SUMMARY Caloric restriction (CR) mitigates many detrimental effects of aging and prolongs lifespan. CR has been suggested to increase mitochondrial biogenesis, thereby attenuating age-related declines in mitochondrial function; a concept that is challenged by recent studies. Here we show that lifelong CR in mice prevents age-related loss of mitochondrial oxidative capacity and efficiency, measured in isolated mitochondria and permeabilized muscle fibers. We find that these beneficial effects of CR occur without increasing mitochondrial abundance. Whole-genome expression profiling and large-scale proteomic surveys revealed expression patterns inconsistent with increased mitochondrial biogenesis, which is further supported by lower mitochondrial protein synthesis with CR. We find that CR decreases oxidant emission, increases antioxidant scavenging, and minimizes oxidative damage to DNA and protein. These results demonstrate that CR preserves mitochondrial function by protecting the integrity and function of existing cellular components rather than by increasing mitochondrial biogenesis.

Lanza, Ian R.; Zabielski, Piotrek; Klaus, Katherine A.; Morse, Dawn M.; Heppelmann, Carrie J.; Bergen, H. Robert; Dasari, Surendra; Walrand, Stephane; Short, Kevin R.; Johnson, Matthew L.; Robinson, Matthew M.; Schimke, Jill M.; Jakaitis, Daniel R.; Asmann, Yan W.; Sun, Zhifu; Nair, K. Sreekumaran

2012-01-01

19

Diabetes regulates mitochondrial biogenesis and fission in neurons  

PubMed Central

Aims Normal mitochondrial (Mt) activity is a critical component of neuronal metabolism and function. Disruption of Mt activity by altered Mt fission and fusion is the root cause of both neurodegenerative disorders and Charcot-Marie-Tooth Type 2A inherited neuropathy. The current study addressed the role of Mt fission in the pathogenesis of diabetic neuropathy (DN). Methods Mt biogenesis and fission were assayed in both in vivo and in vitro models of DN. Gene, protein, mitochondrial DNA and ultrastructural analyses were used to assess Mt biogenesis and fission. Results Our data reveal increased Mt biogenesis in dorsal root ganglion (DRG) neurons from diabetic compared to non-diabetic mice. An essential step in Mt biogenesis is Mt fission, regulated by the Mt fission protein Drp1. Evaluation of in vivo diabetic neurons indicated small, fragmented Mt, suggesting increased fission. In vitro studies reveal short-term hyperglycemic exposure increased expression of Drp1. The influence of hyperglycemia-mediated Mt fission on cellular viability was evaluated by knockdown of Drp1. Knockdown of Drp1 resulted in decreased susceptibility to hyperglycemic damage. Conclusions We propose that: 1) Mt undergo biogenesis in response to hyperglycemia, but the increased biogenesis is insufficient to accommodate the metabolic load; 2) hyperglycemia causes an excess of Mt fission, creating small, damaged mitochondria; and 3) reduction of aberrant Mt fission increases neuronal survival and indicates an important role for the fission-fusion equilibrium in the pathogenesis of DN.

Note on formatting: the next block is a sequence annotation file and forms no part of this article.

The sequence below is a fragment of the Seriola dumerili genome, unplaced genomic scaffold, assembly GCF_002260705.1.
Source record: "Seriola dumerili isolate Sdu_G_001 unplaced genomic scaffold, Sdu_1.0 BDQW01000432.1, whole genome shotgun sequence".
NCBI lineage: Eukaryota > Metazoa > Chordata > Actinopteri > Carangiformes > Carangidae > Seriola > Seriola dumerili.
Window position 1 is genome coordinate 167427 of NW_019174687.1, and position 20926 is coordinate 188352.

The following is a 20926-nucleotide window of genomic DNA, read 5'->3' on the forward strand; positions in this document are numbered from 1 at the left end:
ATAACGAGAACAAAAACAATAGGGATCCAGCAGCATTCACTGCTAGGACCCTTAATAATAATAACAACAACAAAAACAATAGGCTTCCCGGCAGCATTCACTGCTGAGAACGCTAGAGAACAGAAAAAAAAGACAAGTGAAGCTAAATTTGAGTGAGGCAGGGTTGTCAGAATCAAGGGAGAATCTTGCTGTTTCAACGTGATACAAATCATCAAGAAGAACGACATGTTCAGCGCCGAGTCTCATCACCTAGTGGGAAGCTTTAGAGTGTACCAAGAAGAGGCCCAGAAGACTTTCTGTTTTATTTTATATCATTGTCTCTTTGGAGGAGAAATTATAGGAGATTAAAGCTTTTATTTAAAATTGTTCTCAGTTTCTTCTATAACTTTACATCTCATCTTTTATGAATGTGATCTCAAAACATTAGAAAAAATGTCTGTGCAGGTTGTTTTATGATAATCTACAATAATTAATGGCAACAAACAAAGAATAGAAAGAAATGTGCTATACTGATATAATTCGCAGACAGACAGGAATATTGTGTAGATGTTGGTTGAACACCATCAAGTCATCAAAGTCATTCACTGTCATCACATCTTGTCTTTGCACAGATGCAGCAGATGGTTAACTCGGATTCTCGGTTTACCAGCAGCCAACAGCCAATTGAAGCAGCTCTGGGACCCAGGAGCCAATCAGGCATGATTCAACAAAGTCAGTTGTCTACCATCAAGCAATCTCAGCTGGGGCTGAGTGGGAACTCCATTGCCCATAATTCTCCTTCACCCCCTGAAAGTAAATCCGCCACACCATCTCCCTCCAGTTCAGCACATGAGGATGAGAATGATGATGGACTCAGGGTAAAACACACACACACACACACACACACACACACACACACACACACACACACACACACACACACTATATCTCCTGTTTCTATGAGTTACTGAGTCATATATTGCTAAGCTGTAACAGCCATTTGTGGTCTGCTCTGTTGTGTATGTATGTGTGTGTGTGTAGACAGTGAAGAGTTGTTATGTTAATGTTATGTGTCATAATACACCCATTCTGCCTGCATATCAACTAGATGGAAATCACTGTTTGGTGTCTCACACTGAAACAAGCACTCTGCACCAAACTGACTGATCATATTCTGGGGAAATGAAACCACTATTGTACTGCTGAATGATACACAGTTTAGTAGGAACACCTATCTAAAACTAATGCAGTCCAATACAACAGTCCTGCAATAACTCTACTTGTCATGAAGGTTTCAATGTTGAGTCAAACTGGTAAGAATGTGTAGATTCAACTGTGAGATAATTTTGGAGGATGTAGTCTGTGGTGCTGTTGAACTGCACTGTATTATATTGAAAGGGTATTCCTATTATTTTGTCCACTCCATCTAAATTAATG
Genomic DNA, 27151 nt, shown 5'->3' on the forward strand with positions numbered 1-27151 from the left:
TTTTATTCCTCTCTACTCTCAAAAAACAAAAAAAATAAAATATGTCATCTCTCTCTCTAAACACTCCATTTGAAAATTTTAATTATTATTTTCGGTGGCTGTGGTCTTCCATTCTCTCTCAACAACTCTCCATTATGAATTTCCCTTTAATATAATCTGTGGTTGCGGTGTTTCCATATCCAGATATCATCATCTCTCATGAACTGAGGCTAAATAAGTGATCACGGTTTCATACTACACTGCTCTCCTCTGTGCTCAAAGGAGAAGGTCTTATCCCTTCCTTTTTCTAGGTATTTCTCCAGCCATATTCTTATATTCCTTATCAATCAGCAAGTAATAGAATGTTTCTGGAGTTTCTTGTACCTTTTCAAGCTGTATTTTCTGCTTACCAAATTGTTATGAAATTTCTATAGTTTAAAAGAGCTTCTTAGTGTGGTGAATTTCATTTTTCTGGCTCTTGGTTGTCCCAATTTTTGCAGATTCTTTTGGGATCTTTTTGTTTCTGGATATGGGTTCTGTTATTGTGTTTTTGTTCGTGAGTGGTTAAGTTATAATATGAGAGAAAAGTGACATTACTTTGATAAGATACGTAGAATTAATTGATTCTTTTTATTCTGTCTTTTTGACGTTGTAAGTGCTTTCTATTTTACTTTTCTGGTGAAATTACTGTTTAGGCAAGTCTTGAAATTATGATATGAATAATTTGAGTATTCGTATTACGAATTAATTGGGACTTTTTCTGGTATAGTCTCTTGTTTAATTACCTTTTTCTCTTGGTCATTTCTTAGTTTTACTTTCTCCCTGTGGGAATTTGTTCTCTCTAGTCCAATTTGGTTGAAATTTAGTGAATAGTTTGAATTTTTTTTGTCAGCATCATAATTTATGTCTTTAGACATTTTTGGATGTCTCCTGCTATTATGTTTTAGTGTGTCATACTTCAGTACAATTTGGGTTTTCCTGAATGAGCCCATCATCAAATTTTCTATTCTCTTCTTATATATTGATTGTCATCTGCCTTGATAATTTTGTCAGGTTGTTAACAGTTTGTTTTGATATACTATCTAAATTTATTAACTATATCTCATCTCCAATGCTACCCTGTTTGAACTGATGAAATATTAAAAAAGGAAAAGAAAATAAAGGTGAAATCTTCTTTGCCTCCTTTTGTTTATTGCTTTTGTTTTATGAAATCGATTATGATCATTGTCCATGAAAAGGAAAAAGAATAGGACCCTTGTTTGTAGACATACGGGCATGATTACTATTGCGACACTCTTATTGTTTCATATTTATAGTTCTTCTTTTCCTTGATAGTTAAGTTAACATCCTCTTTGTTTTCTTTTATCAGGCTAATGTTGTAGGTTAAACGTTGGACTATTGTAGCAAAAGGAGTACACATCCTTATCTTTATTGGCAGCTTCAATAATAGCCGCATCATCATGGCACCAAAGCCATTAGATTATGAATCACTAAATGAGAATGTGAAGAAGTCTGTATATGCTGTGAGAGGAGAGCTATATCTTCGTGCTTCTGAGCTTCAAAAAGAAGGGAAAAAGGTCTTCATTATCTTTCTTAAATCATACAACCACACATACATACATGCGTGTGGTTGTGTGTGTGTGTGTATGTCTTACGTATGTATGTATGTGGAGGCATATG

Edwards, J.L.; Quattrini, A.; Lentz, S.I.; Figueroa-Romero, C.; Cerri, F.; Backus, C.; Hong, Y.; Feldman, E.L.

2014-01-01

20

Exercise-induced heart mitochondrial cholesterol depletion influences the inhibition of mitochondrial swelling.  

PubMed